Campuses:

A Combinatorial Test for Significant Codivergence Between Cool-season Grasses and their Symbiotic Fungal Endophytes

Friday, March 9, 2007 - 10:30am - 11:20am
EE/CS 3-180
Ruriko Yoshida (University of Kentucky)
Symbioses of grasses and fungal endophytes constitute an
interesting model
for evolution of mutualism and parasitism. Grasses of all
subfamilies can
harbor systemic infections by fungi of the family
Clavicipitaceae. Subfamily
Poöideae is specifically associated with epichloë
endophytes (species
of Epichloë and their asexual derivatives, the
Neotyphodium

species) in
intimate symbioses often characterized by highly efficient
vertical
transmission in seeds, and bioprotective benefits conferred by
the
symbionts to their hosts. These remarkable symbioses have been
identified
in most grass tribes spanning the taxonomic range of the
subfamily. Here we
examine the possibility of codivergence in the phylogenetic
histories of
Poöideae and epichloë. We introduce a method of analysis to
detect significant codivergence even in the absence of strict
cospeciation, and to address problems in previously developed methods. Relative ages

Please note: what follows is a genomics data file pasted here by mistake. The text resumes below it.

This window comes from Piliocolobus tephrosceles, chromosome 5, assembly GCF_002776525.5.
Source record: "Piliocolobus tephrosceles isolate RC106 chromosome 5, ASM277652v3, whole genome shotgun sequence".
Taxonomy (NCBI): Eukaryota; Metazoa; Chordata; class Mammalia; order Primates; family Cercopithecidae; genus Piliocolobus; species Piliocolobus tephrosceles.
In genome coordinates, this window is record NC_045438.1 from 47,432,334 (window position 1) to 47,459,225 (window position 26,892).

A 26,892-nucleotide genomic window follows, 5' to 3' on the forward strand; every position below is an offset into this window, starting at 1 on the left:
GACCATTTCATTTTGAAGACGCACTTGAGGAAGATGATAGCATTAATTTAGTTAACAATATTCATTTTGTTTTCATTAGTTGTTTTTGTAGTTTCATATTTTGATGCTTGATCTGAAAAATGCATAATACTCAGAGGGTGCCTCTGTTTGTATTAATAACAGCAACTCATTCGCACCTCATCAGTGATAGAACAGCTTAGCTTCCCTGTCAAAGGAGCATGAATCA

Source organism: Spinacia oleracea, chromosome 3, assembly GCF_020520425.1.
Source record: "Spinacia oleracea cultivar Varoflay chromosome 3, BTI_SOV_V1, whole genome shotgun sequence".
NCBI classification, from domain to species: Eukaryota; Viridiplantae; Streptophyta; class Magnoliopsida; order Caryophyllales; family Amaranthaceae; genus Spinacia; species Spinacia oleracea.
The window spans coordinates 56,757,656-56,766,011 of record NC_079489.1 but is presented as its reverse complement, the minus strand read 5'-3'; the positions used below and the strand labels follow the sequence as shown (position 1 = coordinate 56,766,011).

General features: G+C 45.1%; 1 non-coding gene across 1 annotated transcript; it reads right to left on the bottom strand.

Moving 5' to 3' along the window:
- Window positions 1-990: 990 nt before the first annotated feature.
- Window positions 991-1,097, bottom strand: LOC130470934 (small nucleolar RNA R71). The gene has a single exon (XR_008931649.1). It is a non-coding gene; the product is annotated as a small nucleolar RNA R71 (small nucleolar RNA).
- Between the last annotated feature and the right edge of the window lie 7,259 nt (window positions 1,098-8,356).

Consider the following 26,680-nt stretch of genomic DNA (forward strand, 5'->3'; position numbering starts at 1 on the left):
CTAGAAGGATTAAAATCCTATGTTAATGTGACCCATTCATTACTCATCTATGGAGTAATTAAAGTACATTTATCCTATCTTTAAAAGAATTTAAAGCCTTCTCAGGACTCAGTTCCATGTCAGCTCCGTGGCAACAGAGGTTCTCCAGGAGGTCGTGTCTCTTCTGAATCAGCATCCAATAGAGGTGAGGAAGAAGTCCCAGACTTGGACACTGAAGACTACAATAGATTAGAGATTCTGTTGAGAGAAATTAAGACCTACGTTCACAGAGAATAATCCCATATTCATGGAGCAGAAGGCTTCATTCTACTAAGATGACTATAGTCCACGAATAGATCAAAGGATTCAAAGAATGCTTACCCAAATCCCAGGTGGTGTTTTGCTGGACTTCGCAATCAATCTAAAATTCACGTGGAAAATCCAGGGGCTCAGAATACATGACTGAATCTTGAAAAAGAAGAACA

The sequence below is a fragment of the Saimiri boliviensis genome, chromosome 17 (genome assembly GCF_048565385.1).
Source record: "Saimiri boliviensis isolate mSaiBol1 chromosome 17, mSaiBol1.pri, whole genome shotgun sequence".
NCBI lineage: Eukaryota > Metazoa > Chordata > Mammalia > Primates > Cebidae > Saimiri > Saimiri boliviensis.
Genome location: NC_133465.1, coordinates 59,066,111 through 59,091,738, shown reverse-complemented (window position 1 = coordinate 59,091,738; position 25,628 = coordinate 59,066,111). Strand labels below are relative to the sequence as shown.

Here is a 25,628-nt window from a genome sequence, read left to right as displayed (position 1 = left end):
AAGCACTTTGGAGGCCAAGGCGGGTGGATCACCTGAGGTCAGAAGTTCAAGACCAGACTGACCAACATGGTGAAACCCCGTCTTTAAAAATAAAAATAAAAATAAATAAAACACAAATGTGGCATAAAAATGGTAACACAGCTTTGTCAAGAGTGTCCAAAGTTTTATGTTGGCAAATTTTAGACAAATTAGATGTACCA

of
corresponding cladogenesis events were determined from
ultrametric maximum
likelihood H (host) and P (parasite = symbiont) trees by
an algorithm
called MRCALink (most recent common ancestor link), an
improvement over
previous methods that greatly weight deep over shallow H and
P node
pairs.
We then compared the inferred correspondence of MRCA ages in
the H and
P trees to the spaces of trees estimated from 10,000 randomly
generated
H and P tree pairs. Analysis of the complete dataset, which
included a
broad host-range species and some likely host transfers
(jumps), did not
indicate significant codivergence. However, when likely host
jumps were
removed the analysis indicated highly significant codivergence.
Interestingly,
early cladogenesis events in the Poöideae corresponded to
early
cladogenesis
events in epichloë, suggesting concomitant origins of the
Poöideae and
this unusual symbiotic system.

This is joint work with C. L. Schardl, K. D. Craven, A.
Lindstrom, and
A. Stromberg.